• synonyms


[strik-nin, -neen, -nahyn]
  1. Pharmacology. a colorless, crystalline poison, C21H22N2O2, obtained chiefly by extraction from the seeds of nux vomica, formerly used as a central nervous system stimulant.
  2. an Indian tree, Strychnos nux-vomica, of the logania family, having small, yellowish-white flowers in clusters, berrylike fruit, and seeds that yield strychnine.
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Also strych·ni·a [strik-nee-uh] /ˈstrɪk ni ə/, strych·ni·na [strik-ni-nuh] /ˈstrɪk nɪ nə/.

Origin of strychnine

1810–20; < French, equivalent to New Latin Strychn(os) genus name (< Greek strýchnos a kind of nightshade) + French -ine -ine2
Related formsstrych·nic, adjective
Dictionary.com Unabridged Based on the Random House Unabridged Dictionary, © Random House, Inc. 2018

Examples from the Web for strychnine

Historical Examples

  • This was made by soaking wheat and oats in a solution of strychnine.

    Old Rail Fence Corners


  • If a tiger was raiding the cattle I would poison the "kill" with strychnine.

  • "Strychnine, miss," readily answered the well-informed guide.

    The Twelfth Hour

    Ada Leverson

  • Strychnine is found in them in the proportion of ½–1½ and brucine ½%–1.4%.

  • No Spaniard knew how to cure hurts from urari, which seems to be strychnine.

    Sir Walter Ralegh

    William Stebbing

British Dictionary definitions for strychnine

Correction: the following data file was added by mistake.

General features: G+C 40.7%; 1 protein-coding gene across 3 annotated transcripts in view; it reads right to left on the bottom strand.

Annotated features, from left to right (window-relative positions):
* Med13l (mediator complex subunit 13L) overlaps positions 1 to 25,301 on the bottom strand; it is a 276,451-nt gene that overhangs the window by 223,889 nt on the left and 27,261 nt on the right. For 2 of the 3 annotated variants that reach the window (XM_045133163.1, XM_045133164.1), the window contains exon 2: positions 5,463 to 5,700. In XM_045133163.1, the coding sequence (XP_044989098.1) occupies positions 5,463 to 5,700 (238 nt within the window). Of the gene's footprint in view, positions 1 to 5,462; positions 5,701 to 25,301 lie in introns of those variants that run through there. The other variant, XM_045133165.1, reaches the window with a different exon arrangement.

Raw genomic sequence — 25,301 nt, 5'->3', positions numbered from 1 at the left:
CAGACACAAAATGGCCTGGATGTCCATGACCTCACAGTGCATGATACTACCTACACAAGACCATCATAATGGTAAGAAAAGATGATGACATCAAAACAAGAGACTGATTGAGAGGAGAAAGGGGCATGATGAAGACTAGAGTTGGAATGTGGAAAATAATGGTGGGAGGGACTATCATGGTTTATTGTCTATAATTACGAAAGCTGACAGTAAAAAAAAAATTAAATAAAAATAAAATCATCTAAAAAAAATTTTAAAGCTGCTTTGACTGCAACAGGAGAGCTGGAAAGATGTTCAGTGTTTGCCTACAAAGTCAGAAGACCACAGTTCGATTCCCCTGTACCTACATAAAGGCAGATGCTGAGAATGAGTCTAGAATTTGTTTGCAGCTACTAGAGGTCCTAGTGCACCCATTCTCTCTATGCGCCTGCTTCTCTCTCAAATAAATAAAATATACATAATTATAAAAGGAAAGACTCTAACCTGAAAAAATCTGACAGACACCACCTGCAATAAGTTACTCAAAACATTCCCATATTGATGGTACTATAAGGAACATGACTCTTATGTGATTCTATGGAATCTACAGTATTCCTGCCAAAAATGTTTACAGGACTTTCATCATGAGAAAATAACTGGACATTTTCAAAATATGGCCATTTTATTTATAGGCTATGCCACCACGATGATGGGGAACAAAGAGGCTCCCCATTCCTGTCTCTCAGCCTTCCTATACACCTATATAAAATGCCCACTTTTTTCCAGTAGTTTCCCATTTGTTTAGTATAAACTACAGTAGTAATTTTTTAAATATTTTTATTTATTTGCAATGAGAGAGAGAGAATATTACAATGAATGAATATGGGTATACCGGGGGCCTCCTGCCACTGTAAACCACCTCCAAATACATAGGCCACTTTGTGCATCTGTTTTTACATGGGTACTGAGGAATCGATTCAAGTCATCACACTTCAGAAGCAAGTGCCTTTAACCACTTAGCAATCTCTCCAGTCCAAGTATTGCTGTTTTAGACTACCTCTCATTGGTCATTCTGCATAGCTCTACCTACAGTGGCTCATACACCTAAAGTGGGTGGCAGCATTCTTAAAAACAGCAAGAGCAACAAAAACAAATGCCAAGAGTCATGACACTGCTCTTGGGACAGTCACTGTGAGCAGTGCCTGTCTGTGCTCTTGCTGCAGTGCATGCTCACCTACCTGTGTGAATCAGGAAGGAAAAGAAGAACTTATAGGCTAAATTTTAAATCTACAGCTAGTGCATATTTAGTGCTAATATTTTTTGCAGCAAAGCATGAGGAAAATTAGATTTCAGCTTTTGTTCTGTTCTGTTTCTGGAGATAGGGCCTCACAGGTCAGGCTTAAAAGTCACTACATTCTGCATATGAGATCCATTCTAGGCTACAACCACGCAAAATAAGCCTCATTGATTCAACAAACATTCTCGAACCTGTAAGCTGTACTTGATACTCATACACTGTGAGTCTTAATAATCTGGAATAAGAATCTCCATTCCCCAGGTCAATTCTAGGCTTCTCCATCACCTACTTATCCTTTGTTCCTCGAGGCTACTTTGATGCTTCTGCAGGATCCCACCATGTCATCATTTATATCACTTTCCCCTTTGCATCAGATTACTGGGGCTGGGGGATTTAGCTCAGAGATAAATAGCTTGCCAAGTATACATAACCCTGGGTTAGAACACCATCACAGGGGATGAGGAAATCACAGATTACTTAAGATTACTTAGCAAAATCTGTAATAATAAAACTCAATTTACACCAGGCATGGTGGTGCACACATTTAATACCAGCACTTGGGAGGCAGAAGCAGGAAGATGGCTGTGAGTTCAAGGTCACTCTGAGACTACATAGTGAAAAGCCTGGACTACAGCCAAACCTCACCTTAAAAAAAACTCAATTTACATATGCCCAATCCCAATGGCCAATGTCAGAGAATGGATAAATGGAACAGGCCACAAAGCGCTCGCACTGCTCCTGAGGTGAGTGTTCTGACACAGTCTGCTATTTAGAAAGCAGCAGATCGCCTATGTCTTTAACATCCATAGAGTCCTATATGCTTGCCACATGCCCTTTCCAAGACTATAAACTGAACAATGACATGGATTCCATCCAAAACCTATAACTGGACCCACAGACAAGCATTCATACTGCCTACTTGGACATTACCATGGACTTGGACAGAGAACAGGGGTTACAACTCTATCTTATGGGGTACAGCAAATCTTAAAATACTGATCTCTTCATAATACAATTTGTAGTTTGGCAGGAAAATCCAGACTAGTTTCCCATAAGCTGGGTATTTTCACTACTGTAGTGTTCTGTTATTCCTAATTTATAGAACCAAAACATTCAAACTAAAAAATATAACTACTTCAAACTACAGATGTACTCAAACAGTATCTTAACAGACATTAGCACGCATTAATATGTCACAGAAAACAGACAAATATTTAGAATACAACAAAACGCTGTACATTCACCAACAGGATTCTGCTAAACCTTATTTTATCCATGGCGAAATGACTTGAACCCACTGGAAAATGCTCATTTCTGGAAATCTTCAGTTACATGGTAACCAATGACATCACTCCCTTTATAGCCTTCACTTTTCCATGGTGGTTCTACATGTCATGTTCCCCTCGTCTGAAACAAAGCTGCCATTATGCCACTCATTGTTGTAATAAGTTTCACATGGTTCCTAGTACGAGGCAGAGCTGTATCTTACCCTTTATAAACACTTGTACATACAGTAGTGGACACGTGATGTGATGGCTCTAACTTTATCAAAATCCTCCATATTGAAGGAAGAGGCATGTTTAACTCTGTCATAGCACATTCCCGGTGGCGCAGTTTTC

1. a white crystalline very poisonous alkaloid, obtained from the plant nux vomica: formerly used in small quantities as a stimulant of the central nervous system and the appetite. Formula: C 21 H 22 O 2 N 2
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Word Origin

C19: via French from New Latin Strychnos, from Greek strukhnos nightshade
Collins English Dictionary - Complete & Unabridged 2012 Digital Edition © William Collins Sons & Co. Ltd. 1979, 1986 © HarperCollins Publishers 1998, 2000, 2003, 2005, 2006, 2007, 2009, 2012

Word Origin and History for strychnine

powerful poisonous alkaloid, 1819, from French strychnine, from Modern Latin Strychnos, the genus name of the plant (nux vomica) from which the poison is obtained, from Greek strychnon, a kind of nightshade, of uncertain origin. The chemical was discovered 1818 by Pelletier and Caventou.

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Online Etymology Dictionary, © 2010 Douglas Harper

strychnine in Medicine


(strĭknīn′, -nĭn, -nēn′)
  1. An extremely poisonous white crystalline alkaloid used as a poison for rodents and formerly used topically as a central nervous system stimulant.
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The American Heritage® Stedman's Medical Dictionary Copyright © 2002, 2001, 1995 by Houghton Mifflin Company. Published by Houghton Mifflin Company.

strychnine in Science


  1. An extremely poisonous, white crystalline compound derived from the seeds of the nux vomica tree. Strychnine is an alkaloid and was formerly used in medicine to stimulate the nervous system. It is currently used as a rat poison. Chemical formula: C21H22O2N2.
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The American Heritage® Science Dictionary Copyright © 2011. Published by Houghton Mifflin Harcourt Publishing Company. All rights reserved.